Menu
Share
Share this story
Close X
 
Switch to Desktop Site

Remembering George Mueller: the man behind the moon landing

The space engineer's strong, decisive leadership made possible the first landing on the moon by the end of the 1960s. He died Monday at age 97 in his California home.

View video

George Mueller, NASA associate administrator for manned space flight, as seen at the Apollo 11 launch on July 16, 1969. Mueller died on Monday, Oct. 12, 2015 at age 97.

NASA

View photo

George Mueller, the first leader of NASA’s human spaceflight programs, died last week following a brief illness. The ambitious engineer was responsible for heading the first moon landing as associate administrator for the space agency’s Office of Manned Space Flight.

Dr. Mueller served in this position from 1963 through 1969, during which he radically changed the infrastructure of NASA programs and established an ambitious set of goals. He supervised NASA’s three spaceflight centers – Marshall Space Flight Center, the Manned Spacecraft Center that’s now the Johnson Space Center, and the Kennedy Space Center – under a singular management system and oversaw Gemini, the early stages of Skylab, and other future programs in addition to Apollo. His decisive leadership made reaching the moon by the late 60s possible, his biggest legacy.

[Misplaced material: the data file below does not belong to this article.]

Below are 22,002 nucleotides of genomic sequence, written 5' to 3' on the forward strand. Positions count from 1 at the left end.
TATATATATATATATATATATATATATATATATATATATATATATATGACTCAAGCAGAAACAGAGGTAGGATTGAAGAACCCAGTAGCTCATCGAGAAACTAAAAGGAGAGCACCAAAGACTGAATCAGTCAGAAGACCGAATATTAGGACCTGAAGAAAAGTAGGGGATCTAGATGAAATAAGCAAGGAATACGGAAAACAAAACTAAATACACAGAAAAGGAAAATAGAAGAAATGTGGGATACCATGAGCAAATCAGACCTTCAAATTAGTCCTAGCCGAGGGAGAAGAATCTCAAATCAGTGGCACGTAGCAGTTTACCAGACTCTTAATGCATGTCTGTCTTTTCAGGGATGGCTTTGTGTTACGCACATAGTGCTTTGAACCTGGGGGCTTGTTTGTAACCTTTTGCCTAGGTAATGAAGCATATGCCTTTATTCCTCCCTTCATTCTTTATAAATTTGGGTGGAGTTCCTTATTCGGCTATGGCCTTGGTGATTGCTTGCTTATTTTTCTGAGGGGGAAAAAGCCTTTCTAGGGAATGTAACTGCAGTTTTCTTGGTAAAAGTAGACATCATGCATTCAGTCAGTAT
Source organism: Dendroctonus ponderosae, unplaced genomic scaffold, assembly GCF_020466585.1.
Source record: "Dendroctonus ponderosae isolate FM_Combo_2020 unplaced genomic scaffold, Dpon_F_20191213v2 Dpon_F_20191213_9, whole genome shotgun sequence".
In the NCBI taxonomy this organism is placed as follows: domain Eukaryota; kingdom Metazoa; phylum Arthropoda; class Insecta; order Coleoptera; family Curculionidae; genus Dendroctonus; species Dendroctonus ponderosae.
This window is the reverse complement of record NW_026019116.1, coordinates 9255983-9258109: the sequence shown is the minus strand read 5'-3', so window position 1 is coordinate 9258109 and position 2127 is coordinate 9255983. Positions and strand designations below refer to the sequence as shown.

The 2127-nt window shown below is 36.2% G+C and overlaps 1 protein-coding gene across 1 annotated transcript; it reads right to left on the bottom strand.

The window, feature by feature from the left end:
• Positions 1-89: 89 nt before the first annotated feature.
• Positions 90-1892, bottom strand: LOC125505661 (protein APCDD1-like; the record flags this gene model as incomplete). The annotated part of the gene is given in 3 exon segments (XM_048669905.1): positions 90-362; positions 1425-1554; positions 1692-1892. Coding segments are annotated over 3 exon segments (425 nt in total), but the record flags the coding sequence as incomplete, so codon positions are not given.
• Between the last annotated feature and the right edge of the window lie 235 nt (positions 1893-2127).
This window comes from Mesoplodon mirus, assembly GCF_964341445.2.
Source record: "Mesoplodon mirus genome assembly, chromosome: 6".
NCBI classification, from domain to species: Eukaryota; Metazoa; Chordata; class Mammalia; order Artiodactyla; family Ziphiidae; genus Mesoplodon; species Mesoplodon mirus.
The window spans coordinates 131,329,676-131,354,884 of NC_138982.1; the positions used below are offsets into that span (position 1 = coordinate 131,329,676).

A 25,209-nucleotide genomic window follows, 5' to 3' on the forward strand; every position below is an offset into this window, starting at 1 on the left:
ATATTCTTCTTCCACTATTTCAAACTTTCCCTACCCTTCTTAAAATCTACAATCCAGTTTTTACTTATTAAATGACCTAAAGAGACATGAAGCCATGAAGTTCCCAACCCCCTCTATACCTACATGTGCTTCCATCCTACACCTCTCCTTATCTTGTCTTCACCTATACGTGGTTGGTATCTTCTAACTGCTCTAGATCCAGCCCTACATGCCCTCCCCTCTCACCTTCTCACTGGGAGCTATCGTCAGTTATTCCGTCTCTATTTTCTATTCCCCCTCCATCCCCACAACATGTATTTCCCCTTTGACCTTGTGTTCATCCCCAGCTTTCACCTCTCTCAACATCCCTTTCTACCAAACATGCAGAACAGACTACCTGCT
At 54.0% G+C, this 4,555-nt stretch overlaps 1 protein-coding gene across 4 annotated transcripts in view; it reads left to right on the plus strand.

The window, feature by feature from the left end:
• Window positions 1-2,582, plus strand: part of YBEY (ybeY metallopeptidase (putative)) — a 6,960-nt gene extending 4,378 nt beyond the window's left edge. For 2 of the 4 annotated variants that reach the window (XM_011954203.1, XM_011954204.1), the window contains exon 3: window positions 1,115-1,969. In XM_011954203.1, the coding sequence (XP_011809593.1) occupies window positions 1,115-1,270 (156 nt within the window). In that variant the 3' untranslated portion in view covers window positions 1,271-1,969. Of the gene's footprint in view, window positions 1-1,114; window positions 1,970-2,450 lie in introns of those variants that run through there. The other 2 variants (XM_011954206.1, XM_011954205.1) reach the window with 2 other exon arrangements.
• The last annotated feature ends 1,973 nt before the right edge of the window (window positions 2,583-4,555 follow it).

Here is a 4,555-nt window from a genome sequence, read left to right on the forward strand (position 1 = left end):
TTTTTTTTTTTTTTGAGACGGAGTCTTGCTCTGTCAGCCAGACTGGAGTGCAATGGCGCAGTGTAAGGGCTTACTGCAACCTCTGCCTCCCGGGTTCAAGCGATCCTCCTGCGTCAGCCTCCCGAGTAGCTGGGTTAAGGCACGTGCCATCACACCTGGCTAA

About these ads

Achieving the latter was not easy. When he took the helm of the manned space program, Mueller found the existing plans to reach the moon were not feasible. So when Mueller took office in 1963, he overhauled the management system and standardized an “all-up” testing method. At the time, the traditional approach was to test every stage of the Saturn rocket before working on the next, which Mueller argued was inefficient and a waste of time.

"We were bringing everything together as rapidly as we could and in a sequence that would get them all together at the same time. So it didn't make much sense to fly the first stage and then fly it with the second stage, or fly the second stage separately, which was also proposed," said Mueller in a 1998 NASA interview. "If you lost a vehicle, you were likely to lose it at any stage so you might as well go as far as you can and find out where the problems are."

If he had not advocated for such a stark departure from the norm, the Apollo Program might not have met President Kennedy’s goal of landing on the moon by the tail end of the 60s.

The engineer is also played a role in designing the first US space station and supported a reusable space transportation system that would later become the first space shuttle.  

Born in St. Louis, Mo., on July 16, 1918, Mueller studied as an electrical engineer at Missouri School of Mines and Purdue University. He completed his PhD in physics while teaching at Ohio State University. Right before NASA hired him, he was the vice president of research and development for Space Technology Laboratories.

He won the the National Medal of Science in 1970 and received the National Space Trophy in 2002, along of a handful of other awards and honors in the space industry.

Mueller is survived by his wife Darla, his son, three daughters, 13 grandchildren and 13 great-grandchildren.